Positions to watch:

Line of scrimmage

The offensive line was already projected to be a work in progress going into the spring. It was a steady and experienced bunch last year. But with the departures of three regular starters in graduate student A.J. Arcuri, redshirt senior Kevin Jarvis, and graduate student Matt Allen as well as crucial contributors like redshirt senior Blake Bueter and graduate student Luke Campbell, a remade offensive line is in the future.

Only five Spartans on the spring roster have played in a game. Offensive guard Matt Carrick, who is in his sixth season, and offensive tackle Jarret Horst, who is in his fifth, both decided to remain for one more season. Senior offensive guard J.D. Duplain broke out in 2021 and aims to build upon it. Senior Nick Samac aims to become the regular starting centre. Redshirt junior offensive tackle Spencer Brown showed flashes in his first career start in the Peach Bowl.

Individual talent is always vital on the offensive line, however, synergy is just as, if not more, essential. Spring ball provides an opportunity to strengthen that. But as MSU has moved through the spring with at times as low as seven available linemen, it has missed part of the opportunity.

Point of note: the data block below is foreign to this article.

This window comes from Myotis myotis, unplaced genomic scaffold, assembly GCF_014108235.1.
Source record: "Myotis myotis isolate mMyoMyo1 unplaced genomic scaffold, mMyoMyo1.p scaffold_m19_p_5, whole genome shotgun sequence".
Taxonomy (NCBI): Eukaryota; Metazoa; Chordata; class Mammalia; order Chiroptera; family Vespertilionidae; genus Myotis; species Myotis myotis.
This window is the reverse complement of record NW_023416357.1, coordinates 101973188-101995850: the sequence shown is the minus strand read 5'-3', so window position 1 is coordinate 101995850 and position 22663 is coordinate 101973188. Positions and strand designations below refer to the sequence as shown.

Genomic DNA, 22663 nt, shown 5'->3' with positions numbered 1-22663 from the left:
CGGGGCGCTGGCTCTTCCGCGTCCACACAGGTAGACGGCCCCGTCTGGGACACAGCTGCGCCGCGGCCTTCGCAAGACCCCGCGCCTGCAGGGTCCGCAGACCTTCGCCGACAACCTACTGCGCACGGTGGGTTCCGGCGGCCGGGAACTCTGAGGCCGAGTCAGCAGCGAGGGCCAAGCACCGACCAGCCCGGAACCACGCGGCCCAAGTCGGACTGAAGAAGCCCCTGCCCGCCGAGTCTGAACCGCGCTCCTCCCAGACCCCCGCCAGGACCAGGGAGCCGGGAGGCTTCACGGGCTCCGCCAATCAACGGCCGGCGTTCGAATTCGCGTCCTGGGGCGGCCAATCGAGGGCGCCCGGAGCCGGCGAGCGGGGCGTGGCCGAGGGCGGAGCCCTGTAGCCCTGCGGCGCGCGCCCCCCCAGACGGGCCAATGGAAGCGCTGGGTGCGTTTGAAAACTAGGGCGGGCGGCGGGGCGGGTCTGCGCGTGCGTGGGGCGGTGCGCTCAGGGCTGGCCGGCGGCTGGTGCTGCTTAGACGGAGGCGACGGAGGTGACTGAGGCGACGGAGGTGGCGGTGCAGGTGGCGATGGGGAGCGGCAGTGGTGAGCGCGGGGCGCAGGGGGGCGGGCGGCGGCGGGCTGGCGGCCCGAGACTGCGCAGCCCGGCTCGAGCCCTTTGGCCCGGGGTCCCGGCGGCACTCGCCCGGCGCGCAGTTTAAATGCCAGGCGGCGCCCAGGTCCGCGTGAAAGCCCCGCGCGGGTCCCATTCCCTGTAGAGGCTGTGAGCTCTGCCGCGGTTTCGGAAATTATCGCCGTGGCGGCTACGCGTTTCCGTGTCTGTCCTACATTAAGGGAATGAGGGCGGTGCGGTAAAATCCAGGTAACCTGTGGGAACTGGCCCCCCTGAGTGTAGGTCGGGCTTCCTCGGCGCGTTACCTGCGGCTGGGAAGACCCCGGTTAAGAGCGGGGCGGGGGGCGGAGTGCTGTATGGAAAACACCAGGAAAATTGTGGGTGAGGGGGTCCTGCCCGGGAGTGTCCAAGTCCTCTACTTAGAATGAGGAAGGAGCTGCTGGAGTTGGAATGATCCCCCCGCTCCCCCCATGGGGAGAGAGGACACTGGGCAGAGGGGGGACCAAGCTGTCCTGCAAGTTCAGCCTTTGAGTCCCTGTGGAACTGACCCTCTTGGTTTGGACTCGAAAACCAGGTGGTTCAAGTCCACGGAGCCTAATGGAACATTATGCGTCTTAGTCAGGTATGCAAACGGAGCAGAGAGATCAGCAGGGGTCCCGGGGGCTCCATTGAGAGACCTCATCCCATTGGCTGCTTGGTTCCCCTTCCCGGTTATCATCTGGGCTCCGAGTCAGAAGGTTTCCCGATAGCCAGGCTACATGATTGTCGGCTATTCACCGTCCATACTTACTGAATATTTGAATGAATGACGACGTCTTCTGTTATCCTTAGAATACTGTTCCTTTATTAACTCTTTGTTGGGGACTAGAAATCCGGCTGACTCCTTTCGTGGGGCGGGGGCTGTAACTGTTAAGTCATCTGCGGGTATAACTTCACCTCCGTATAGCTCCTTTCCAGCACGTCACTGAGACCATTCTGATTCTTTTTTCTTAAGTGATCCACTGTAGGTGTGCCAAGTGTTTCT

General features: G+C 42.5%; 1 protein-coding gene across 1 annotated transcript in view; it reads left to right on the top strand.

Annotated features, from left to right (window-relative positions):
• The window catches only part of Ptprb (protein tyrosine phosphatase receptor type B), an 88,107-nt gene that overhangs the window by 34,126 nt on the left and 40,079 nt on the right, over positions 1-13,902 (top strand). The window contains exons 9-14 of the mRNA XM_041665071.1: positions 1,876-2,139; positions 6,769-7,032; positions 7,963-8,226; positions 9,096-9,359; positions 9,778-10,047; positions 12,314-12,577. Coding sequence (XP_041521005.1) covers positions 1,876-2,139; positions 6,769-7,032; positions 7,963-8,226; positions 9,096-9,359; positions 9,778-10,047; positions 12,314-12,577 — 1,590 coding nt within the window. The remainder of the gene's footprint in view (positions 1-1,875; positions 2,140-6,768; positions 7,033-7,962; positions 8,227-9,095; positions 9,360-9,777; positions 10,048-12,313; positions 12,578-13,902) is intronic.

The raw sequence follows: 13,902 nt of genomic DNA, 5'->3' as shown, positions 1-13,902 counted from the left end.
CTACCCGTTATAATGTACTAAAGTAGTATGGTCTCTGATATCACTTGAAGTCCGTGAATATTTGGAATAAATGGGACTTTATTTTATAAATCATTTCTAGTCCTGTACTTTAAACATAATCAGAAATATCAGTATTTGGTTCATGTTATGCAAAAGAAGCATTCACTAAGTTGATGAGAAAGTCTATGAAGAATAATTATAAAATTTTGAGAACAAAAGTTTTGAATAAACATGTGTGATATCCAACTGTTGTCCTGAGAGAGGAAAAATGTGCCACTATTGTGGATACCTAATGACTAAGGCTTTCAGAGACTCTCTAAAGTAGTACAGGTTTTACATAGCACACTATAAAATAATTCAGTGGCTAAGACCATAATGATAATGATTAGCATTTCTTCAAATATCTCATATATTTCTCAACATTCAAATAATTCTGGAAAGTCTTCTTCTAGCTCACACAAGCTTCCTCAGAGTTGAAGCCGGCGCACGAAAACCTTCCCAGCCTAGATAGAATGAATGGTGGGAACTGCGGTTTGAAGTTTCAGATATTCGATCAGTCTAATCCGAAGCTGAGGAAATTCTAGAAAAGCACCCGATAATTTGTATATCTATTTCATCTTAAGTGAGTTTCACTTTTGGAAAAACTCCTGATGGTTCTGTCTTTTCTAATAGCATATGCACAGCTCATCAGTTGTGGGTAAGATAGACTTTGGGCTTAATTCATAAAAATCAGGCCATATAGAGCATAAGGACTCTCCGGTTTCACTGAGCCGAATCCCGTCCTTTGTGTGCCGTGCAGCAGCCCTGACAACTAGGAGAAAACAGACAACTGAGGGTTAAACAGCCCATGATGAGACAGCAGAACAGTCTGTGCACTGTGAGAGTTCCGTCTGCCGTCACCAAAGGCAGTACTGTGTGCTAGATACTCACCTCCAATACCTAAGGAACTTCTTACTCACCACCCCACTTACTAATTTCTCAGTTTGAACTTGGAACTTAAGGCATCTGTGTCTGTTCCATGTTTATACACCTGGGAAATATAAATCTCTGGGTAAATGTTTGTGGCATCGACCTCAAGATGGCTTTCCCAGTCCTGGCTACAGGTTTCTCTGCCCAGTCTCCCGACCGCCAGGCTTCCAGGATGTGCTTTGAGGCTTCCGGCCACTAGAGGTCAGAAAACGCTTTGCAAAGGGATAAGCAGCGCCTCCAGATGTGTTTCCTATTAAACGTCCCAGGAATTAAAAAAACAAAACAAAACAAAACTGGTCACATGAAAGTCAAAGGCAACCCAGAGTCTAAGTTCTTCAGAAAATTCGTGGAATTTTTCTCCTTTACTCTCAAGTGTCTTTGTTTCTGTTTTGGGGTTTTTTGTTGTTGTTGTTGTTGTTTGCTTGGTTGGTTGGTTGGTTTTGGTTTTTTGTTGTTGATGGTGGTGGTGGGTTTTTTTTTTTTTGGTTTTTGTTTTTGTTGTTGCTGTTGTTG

Tucker explains that “normally, you do your solo periods first, then your group periods, and then your team.” “And so we’ve had to blend some of the group periods in between the team periods throughout the practice so that we can keep the O-line fresh. We’ve instituted some T.V. timeouts throughout practise to give those folks a blow.”

It is unknown at this moment who will and won’t be accessible on Saturday, but those who can give it a shot will be on show. Several young players who might not otherwise get much playing time are doing so to the surprise of the coaching staff.

Athlete’s Reaction

Michigan State fans got their first peek at junior running back Kenneth Walker III last spring, the birth of a green and white star. Effrem Reed, the new running backs coach hired by the Spartans, will be charged with taking over for Walter Camp Player of the Year.

Despite not playing in a game in his lone season of eligibility, redshirt freshman Davion Primm has been one of the most talked-about players this spring.

“The one thing that sticks out the most about Davion, his body has changed a lot so he’s able to handle a lot more, but the mental element of the game, he understands that a lot more,” Reed said on Thursday. “He can slow things down, and he is doing so on the field. So he’s able to process a lot more and he’s playing faster and making plays.”